ain high capacity well applications. Wis. Stat. § 281.34(4). In those cases, there are specific conditions that the DNR may place on an approved application. Wis. Stat. § 281.34(5). Those conditions “may include . . . location, depth, pumping capacity, rate of flow, and ultimate use.” Wis. Stat. § 281.23(5)(a)(d).
¶ 48.
The DNR has authority, through Wis. Stat. §§ 281.34, .17, to regulate high capacity wells, but that authority is not without limits. As explained in detail above, explicit authority is required for any condition placed on a permit. Wis. Stat. § 227.10(2m). Wisconsin Stat. § 281.34 gives DNR authority to impose only the conditions listed: location, depth, pumping capacity, rate of flow, and ultimate use.
In addition, those conditions may only be i
mposed on a certain subset of high capacity wells. Wis. Stat. § 281.34(4). Any condition not explicitly identified, or any condition on a well that is not listed in Wis. Stat. § 281.34(4), is prohibited and unlawful, unless and until it is sanctioned by the Legislature either by rule or statute. Wis. Stat.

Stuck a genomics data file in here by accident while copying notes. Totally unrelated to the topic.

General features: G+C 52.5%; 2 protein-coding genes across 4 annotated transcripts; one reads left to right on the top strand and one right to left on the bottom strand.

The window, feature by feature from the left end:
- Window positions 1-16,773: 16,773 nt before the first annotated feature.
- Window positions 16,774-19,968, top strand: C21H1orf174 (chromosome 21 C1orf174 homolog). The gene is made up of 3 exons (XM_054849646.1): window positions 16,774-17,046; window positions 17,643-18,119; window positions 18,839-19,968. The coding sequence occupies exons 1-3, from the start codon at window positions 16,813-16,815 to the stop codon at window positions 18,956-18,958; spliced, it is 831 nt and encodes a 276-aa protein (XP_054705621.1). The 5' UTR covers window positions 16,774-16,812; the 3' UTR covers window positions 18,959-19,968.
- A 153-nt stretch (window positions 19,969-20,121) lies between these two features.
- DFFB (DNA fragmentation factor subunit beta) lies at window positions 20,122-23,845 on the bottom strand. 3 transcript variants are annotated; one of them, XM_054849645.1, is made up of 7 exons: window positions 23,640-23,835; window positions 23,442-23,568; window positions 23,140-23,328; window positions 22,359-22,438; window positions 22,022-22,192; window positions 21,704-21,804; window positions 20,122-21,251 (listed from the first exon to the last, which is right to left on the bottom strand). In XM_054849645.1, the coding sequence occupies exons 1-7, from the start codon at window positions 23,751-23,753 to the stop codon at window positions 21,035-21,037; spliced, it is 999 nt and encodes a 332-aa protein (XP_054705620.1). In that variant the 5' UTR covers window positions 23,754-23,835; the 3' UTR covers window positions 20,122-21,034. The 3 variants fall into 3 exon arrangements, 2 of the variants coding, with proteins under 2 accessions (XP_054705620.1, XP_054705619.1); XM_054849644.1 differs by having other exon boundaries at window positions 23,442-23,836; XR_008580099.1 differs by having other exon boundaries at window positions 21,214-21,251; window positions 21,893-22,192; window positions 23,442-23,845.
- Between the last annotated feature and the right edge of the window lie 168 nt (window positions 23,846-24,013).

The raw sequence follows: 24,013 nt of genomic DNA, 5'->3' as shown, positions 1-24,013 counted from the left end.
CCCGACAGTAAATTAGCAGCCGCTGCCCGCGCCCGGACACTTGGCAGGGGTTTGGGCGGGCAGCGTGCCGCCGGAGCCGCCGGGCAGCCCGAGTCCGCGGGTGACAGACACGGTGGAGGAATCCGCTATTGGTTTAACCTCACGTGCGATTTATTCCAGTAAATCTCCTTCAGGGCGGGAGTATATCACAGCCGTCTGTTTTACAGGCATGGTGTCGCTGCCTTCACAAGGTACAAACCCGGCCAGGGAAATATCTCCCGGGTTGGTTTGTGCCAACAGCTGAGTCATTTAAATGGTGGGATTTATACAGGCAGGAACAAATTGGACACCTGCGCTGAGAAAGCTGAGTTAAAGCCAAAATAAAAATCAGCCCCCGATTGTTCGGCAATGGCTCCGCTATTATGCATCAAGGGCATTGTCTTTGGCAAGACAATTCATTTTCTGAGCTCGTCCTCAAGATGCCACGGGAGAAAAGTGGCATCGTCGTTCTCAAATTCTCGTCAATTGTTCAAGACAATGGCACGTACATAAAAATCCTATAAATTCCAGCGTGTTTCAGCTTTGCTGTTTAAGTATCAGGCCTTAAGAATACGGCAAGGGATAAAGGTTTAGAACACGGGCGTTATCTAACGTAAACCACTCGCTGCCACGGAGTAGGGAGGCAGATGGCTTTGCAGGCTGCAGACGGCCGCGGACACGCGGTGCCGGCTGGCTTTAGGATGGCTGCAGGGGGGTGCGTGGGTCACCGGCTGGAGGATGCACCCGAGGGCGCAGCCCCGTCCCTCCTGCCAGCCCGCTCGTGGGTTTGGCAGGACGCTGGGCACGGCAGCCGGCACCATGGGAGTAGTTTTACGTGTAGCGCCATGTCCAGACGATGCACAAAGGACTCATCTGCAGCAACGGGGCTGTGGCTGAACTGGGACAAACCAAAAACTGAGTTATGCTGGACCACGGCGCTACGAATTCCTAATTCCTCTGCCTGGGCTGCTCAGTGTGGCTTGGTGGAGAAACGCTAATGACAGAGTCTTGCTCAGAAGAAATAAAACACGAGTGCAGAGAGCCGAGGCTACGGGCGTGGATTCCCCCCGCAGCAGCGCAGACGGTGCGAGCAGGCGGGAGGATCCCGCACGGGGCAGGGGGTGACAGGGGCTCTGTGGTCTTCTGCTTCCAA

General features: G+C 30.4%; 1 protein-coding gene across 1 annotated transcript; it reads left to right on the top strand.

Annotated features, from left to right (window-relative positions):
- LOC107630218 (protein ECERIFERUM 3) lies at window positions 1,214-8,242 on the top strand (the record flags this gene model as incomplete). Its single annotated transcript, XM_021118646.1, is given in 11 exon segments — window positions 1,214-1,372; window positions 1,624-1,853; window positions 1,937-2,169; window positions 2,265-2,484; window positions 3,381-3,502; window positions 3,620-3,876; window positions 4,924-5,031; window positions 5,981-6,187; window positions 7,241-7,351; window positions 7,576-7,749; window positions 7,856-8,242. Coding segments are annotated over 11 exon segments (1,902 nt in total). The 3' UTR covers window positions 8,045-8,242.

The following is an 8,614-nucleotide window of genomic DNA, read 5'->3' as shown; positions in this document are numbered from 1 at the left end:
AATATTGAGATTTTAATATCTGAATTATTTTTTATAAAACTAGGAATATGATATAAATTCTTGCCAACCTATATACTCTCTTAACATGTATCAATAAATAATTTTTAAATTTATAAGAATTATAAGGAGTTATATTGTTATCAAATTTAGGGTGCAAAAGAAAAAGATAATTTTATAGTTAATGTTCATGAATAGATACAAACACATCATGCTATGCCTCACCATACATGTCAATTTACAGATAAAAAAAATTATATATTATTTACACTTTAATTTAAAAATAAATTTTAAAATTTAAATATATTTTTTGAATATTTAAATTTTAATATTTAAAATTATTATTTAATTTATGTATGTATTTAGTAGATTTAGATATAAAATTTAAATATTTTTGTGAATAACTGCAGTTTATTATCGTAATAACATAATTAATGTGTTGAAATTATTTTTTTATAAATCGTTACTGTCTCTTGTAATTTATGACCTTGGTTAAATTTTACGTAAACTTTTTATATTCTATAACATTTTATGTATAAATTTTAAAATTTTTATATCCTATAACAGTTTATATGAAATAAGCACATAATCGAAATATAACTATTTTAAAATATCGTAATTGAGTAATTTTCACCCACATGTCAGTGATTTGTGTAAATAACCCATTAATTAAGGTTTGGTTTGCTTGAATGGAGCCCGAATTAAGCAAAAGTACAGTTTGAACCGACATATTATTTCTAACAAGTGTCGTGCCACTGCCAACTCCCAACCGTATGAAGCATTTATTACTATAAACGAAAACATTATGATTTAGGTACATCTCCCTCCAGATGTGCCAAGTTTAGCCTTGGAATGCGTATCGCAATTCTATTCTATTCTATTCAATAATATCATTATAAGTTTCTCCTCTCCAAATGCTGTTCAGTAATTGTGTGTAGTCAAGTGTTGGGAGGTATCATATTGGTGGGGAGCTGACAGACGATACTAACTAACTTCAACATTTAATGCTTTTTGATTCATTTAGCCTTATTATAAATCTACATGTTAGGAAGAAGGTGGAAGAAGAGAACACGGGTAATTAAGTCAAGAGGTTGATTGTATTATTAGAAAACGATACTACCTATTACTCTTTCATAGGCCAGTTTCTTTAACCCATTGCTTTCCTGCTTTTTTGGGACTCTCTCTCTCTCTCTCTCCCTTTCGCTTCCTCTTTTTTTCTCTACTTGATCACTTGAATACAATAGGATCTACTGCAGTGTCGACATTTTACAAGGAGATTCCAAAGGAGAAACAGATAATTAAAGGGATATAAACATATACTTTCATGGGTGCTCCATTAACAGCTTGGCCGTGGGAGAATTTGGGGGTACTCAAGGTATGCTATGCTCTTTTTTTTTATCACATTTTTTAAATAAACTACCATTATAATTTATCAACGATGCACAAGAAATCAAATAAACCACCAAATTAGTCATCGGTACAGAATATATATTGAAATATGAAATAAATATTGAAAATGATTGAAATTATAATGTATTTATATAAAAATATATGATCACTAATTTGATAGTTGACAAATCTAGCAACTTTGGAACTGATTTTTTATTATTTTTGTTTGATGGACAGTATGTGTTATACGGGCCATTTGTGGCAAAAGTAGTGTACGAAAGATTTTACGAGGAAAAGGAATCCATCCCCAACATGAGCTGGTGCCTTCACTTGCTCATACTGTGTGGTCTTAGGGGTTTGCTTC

§ 227.10(2m).
¶ 49.
Further, DNR is not required to impose any condition on a high capacity well permit. The use of the word “may” indicates that DNR has discretion to impose the enumerated conditions on the enumerated categories of wells. Wis. Stat.
§ 281.34(5)(a)
¶ 50.
Monitoring is not an explicitly permitted condition. Wis. Stat.
§ 281.34(5)(a)
(d). Nevertheless, it is clear that the issue of monitoring was not lost on the Legislature when it passed Wis. Stat. § 281.34. The Legislature specifically granted DNR the authority to research and monitor interactions of groundwater and surface water, characterization of groundwater resources, and strategies for managing water. Wis. Stat. § 281.34(10). However, the Legislature did not grant DNR authority to impose that monitoring requirement on high capacity well permits. Therefore, a monitoring well condition on a high capacity well permit is prohibited and unenforceable. Wis. Stat. § 227.10(2m).